Batman: The Killing Joke seemed like a no-brainer when it came to it getting the animated treatment. After all, it's one of the most influential Batman and Joker stories of all time, and one that is still regularly referenced today.
It's also been heavily criticized for its depiction of Barbara Gordon, the one-time Batgirl, who is sexually assaulted and paralyzed by the Joker in the story. It's a disturbing scene in the comics, and one that even creator Alan Moore has issues with years later. An adaptation needed to find a way to faithfully translate the story from book to film, but at the same time, needed to address the elephant in the room and do Barbara Gordon justice as a character.
That didn't happen. The movie adds 40 minutes of new content not found in the graphic novel in an attempt to flesh out Batgirl's character, but it ends up making the entire situation far, far worse by adding a romantic relationship between Barbara and Batman. On top of that, Batgirl battles a sexist, misogynistic crime lord with whom she also flirts, and she spends much of her screen time in the film's opening act complaining about men. Rather than improving Barbara's role in the original story, the film (somehow) actually makes it worse.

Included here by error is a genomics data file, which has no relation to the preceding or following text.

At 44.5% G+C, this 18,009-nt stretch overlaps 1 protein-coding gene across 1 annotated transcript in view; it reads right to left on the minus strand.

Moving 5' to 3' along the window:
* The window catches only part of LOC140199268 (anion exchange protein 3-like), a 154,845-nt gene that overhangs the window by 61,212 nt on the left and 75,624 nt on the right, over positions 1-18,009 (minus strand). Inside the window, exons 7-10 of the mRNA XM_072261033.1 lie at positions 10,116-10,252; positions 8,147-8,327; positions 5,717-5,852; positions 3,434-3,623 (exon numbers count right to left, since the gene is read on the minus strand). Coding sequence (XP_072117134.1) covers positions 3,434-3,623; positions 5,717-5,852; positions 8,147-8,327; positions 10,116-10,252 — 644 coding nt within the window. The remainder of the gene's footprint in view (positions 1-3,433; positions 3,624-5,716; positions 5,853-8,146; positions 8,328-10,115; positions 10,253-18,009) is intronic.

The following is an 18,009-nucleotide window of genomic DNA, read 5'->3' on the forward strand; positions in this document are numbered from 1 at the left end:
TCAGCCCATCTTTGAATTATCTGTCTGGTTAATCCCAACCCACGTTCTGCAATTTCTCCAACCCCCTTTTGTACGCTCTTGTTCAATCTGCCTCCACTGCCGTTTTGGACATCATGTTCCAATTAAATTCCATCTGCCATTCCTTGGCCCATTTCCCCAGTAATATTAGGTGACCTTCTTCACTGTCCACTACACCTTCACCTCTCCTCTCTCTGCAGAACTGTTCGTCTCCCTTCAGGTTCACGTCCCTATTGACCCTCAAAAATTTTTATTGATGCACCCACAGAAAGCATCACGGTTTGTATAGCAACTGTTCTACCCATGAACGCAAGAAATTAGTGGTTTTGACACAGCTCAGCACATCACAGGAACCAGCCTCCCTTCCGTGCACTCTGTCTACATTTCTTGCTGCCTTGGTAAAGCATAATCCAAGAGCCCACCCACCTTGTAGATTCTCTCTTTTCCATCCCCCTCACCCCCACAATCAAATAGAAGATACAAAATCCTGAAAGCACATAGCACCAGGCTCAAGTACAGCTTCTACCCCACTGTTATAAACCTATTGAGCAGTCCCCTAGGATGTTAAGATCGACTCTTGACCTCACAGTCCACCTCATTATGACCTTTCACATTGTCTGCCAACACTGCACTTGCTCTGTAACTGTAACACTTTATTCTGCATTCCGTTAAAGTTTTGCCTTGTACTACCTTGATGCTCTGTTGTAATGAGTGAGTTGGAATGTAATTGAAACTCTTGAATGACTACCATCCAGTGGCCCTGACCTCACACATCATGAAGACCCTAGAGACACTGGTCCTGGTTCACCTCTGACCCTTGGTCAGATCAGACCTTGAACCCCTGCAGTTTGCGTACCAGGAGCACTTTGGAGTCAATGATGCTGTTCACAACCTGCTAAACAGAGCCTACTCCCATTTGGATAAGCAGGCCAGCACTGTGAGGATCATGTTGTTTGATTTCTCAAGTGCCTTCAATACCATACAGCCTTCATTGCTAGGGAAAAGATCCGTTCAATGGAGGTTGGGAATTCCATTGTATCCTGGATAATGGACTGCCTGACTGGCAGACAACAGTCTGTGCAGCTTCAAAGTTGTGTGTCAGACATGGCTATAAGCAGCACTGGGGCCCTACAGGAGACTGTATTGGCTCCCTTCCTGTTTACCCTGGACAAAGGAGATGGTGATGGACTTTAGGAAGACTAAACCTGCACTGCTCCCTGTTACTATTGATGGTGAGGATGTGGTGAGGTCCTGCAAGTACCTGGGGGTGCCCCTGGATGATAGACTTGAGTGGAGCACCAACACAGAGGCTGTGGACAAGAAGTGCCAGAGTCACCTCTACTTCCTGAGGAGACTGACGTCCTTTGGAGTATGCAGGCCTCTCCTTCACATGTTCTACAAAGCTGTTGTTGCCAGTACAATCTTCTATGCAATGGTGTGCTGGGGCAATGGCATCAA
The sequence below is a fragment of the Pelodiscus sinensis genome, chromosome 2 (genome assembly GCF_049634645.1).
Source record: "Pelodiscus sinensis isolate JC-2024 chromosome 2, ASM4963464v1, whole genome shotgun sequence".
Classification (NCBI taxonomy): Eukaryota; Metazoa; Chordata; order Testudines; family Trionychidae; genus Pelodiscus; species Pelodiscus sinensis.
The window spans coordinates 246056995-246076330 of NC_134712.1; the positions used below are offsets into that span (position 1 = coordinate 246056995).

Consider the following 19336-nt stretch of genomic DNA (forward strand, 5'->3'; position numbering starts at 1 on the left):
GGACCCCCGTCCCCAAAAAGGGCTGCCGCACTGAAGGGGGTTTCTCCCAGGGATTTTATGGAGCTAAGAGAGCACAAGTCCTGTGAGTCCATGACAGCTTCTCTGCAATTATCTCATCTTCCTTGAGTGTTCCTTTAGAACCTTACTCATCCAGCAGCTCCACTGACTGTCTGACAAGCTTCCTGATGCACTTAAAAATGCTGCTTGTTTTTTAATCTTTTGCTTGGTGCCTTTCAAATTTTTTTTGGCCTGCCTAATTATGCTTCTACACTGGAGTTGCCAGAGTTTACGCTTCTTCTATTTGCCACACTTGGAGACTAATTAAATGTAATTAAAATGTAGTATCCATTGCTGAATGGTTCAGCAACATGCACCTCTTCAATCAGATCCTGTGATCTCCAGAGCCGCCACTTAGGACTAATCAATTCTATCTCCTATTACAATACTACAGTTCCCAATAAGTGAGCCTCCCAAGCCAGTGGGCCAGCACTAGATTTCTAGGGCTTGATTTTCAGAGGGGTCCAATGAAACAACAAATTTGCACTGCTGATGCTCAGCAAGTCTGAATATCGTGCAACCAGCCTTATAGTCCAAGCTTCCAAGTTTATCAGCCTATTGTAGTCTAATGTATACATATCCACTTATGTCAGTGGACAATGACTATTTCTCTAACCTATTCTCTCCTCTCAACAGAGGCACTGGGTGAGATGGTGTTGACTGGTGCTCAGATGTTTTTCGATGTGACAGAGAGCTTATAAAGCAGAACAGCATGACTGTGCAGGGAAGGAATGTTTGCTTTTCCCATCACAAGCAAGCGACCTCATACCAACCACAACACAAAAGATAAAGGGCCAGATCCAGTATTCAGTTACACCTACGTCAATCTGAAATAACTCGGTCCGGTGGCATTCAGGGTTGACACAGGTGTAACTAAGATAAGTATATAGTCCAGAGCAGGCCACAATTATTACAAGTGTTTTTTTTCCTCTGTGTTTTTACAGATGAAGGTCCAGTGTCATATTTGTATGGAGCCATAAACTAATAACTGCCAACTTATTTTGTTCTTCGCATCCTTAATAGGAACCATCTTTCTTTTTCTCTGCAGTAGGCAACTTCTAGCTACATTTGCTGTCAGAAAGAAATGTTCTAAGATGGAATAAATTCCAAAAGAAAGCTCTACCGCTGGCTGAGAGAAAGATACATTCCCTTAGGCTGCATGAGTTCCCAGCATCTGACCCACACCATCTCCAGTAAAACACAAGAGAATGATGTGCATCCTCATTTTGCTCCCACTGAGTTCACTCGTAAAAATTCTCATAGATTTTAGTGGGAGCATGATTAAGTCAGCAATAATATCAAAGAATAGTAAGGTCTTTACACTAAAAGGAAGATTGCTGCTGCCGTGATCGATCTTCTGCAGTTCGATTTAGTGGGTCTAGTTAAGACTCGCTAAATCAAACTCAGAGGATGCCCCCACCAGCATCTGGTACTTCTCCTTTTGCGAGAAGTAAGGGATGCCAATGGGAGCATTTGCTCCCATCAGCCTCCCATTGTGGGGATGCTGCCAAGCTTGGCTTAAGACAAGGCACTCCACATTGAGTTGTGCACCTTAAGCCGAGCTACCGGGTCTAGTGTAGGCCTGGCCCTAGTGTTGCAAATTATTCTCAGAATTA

At long last, the folks at Screen Junkies have crafted an Honest Trailer for Batman: The Killing Joke, and it perfectly captures all of what just went horribly, horribly wrong in the adaptation. The video compares "fixing" Barbara Gordon's storyline by having her shack up with Batman on a rooftop with "fighting a fire with gasoline." The movie is also described as trying far too hard to be edgy and justify its R-rating, with gratuitous sex and language thrown in.
The video also takes a few shots at DC's cinematic film universe, saying Batman: The Killing Joke comes "from the division of Warner Brothers that's still making good superhero movies," and also insults the movie in the worst way possible by saying it brings DC cinematic-level storytelling to the DC animated universe. You can check out the video for yourself below.
Fans might not ever know how, as Screen Junkies describes it, the "wannabe edgy misfire" Batman: The Killing Joke turned out as it did. However, at least laughing about it helps make the disappointment sting a bit less.